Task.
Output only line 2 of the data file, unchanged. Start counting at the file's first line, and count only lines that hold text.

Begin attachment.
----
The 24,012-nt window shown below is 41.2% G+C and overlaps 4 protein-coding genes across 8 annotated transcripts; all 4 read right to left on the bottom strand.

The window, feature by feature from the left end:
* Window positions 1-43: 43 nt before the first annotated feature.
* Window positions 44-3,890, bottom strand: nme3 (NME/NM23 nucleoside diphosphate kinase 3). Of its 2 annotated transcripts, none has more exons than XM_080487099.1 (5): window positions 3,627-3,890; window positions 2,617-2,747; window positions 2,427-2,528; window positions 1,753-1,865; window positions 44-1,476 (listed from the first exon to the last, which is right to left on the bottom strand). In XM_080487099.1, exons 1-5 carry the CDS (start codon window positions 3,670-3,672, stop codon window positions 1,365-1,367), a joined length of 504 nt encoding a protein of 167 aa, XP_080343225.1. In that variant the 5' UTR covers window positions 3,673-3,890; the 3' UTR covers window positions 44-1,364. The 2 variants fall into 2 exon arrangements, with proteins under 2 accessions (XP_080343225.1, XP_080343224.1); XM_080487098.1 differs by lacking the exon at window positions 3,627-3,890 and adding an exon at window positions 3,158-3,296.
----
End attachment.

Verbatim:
The window, feature by feature from the left end: